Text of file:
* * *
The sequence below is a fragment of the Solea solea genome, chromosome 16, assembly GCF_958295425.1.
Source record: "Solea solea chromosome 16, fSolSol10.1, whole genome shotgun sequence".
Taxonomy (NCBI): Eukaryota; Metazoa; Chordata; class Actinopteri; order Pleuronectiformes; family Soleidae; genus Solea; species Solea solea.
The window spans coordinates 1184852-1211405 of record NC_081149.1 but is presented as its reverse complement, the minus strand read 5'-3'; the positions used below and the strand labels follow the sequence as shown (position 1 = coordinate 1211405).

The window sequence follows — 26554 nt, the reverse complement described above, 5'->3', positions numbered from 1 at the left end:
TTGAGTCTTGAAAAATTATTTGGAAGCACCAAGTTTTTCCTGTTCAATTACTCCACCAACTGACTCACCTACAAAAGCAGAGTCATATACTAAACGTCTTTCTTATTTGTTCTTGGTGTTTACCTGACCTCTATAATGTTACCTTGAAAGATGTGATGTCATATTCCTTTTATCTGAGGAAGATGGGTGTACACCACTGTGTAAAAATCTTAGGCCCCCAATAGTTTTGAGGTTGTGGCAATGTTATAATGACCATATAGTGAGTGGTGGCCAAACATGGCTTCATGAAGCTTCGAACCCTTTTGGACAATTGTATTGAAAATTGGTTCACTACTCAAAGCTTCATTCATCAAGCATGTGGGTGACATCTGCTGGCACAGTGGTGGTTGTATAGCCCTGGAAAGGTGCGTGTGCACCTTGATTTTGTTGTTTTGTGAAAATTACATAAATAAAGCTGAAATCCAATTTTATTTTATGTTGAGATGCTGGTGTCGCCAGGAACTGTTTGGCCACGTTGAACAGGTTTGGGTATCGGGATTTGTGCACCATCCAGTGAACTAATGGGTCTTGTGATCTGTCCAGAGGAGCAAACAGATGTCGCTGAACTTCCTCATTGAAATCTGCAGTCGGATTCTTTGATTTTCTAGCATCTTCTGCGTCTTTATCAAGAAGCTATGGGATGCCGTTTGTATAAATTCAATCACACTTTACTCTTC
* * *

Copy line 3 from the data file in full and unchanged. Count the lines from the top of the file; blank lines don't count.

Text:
Taxonomy (NCBI): Eukaryota; Metazoa; Chordata; class Actinopteri; order Pleuronectiformes; family Soleidae; genus Solea; species Solea solea.